Table 4 Summary of the status of the multi-lepton anomalies at the LHC, where \(\ell =e,\mu \)

We give a succinct description of the different final states and corners of the phase-space that are affected by the anomalies. The anomalies are reasonably well captured by a 2HDM+S model. Here, H is predominantly produced through gluon-gluon fusion and decays mostly into \(H\rightarrow SS,Sh\) with a total cross-section in the rage 10–25 pb [432]. Due to the relative large Yukawa coupling to top quarks needed to achieve the above mentioned direct production cross-section, the production of H in association with a single top-quark.Footnote 7 These production mechanisms together with the dominance of \(H\rightarrow SS,Sh\) over other decays, where S behaves like a SM Higgs-like boson, lead to a number of final states that can be classified into several groups of final states. There are three groups of final states where the excesses are statistically compelling: opposite sign (OS) leptons (\(\ell =e,\mu \)); same sign (SS) and three leptons (\(3\ell \)) in association with b-quarks; SS and \(3\ell \) without b-quarks. In the sections below a brief description of the final states is given with emphasis on the emergence of new excesses in addition to those reported in Refs. [430, 432, 434], when appropriate. It is important to reiterate that the new excesses reported here are not the result of scanning the phase-space, but the result of looking at pre-defined final states and corners of the phase-space, as predicted by the model described above.

2.2.1 Opposite sign di-leptons

The production chain \(pp\rightarrow H\rightarrow SS,Sh\rightarrow \ell ^+\ell ^-+X\), is the most copious multi-lepton final state. Using the benchmark parameter space in Ref. [439], the dominant of the singlet are \(S\rightarrow W^+W^-,b{\overline{b}}\). This will lead to OS leptons with without b-quarks. The most salient characteristics of the final states are such that the di-lepton invariant mass \(m_{\ell \ell }<100\) GeV where the bulk of the signal is produced with low b-jet multiplicity, \(n_b<2\) [432]. The dominant SM background in events with b-jets is \(t{\overline{t}}+Wt\). It is important to note that the b-jet and light-quark of the signal is significantly different from that of top-quark related production mechanisms. As a matter of fact, excesses are seen when applying a full jet veto, top-quark backgrounds become suppressed and where the dominant backgrounds is non-resonant \(W^+W^-\) production [430, 440, 441].Footnote 8 A review of the NLO and EW corrections to the relevant processes can be found in Refs. [432, 441], where to date the \(m_{\ell \ell }\) spectra at low masses remains unexplained by MC tools. A measurement of the differential distributions in OS events with b-jets with Run 2 data further corroborates the inability of current MC tools to describe the \(m_{\ell \ell }\) distribution [443]. A summary of deviations for this class of excesses is given in Table 4.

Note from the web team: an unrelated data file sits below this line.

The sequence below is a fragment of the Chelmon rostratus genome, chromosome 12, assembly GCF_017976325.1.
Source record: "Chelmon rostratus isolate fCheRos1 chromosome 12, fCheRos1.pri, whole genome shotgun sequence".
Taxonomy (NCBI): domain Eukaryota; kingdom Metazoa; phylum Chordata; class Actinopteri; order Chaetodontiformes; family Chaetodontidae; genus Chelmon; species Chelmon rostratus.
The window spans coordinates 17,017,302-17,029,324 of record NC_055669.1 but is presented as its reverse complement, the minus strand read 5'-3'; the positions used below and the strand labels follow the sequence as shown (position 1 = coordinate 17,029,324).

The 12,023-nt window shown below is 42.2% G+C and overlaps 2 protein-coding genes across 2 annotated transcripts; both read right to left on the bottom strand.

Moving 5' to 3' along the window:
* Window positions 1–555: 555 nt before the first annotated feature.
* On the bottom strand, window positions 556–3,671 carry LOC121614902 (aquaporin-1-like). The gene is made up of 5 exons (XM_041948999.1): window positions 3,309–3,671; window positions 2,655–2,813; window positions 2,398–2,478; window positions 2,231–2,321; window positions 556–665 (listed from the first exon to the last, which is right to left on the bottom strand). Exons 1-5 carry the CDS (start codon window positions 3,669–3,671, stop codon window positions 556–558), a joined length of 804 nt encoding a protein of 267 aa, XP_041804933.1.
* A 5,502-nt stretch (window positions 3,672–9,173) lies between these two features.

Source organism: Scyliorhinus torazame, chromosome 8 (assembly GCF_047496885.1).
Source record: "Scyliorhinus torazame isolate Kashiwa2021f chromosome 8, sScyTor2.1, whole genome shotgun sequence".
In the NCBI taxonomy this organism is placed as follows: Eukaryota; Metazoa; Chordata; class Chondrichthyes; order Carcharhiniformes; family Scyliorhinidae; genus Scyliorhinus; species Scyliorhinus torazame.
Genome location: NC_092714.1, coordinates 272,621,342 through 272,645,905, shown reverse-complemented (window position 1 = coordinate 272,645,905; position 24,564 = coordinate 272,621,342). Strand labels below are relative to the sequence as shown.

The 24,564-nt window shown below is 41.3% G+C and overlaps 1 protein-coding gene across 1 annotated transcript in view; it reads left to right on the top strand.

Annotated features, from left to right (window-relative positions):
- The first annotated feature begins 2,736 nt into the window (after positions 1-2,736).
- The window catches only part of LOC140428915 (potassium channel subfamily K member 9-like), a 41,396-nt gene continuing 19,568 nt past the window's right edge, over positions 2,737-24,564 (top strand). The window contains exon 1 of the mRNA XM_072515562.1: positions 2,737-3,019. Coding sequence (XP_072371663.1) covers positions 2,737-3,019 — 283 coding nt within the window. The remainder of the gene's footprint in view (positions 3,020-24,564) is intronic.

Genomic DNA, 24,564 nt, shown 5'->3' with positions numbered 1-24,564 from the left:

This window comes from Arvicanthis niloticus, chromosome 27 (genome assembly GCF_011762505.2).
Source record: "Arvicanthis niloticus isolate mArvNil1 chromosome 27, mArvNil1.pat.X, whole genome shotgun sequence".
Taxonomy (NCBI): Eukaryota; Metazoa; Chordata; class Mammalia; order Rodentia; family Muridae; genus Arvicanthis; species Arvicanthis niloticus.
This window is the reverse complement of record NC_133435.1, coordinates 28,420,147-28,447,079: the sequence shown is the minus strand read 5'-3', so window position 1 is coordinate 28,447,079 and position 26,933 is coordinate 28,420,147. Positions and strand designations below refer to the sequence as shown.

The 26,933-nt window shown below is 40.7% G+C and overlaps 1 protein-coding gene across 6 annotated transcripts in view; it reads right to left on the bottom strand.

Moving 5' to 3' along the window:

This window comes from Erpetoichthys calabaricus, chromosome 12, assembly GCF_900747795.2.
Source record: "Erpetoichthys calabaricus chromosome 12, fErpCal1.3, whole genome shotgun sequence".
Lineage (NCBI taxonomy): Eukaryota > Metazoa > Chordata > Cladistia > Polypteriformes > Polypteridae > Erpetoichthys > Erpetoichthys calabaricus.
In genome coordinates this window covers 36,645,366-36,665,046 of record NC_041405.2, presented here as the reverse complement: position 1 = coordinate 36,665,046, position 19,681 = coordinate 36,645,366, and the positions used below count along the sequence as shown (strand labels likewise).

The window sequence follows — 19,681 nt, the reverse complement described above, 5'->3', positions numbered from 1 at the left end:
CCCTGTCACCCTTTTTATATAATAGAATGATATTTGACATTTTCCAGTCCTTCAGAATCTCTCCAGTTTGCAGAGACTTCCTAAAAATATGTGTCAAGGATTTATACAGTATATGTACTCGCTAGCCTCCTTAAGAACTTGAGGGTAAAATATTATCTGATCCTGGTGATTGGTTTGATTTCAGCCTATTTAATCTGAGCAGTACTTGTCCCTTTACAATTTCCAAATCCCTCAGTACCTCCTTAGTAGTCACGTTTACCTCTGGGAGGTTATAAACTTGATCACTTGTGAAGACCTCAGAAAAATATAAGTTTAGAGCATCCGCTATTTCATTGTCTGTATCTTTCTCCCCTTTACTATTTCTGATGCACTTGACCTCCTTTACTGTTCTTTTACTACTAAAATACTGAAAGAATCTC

2.2.2 SS and \(3\ell \) with b-quarks

The associated production of H with top quarks lead to the anomalous production of SS and \(3\ell \) in association with b-quarks with moderate scalar sum of leptons and jets, \(H_T\). The elevated \(t{\overline{t}}W^{\pm }\) cross-section measured by the ATLAS and CMS experiments can be accommodated by the above mentioned model [432, 433]. Based on a number of excesses involving Z bosons, in Ref. [439] it was suggested that the CP-odd scalar of the 2HDM+S model could be as heavy as \(m_A\approx 500\) GeV, where the two leading decays would be \(A\rightarrow t{\overline{t}},ZH\). The cross-section for the associated production \(pp\rightarrow t{\overline{t}}A\) with \(A\rightarrow t{\overline{t}}\) would correspond to \(\approx 10\) fb. This is consistent with the elevated \(t{\overline{t}}t{\overline{t}}\) cross-section reported by ATLAS and CMS [444,445,446]. The combined significance of the excesses related to the cross-section measurements of \(t{\overline{t}}W^{\pm }\) and \(t{\overline{t}}t{\overline{t}}\) surpass 3\(\sigma \), as detailed in Table 4. It is important to note that the ATLAS collaboration has reported a small excess in the production of four leptons with a same flavour OS pair consistent with a Z boson, where the four-lepton invariant mass, \(m_{4\ell }<400\) GeV [447]. This excess can also be accommodated by the direct production of \(A\rightarrow ZH\).

2.2.3 SS and \(3\ell \) without b-quarks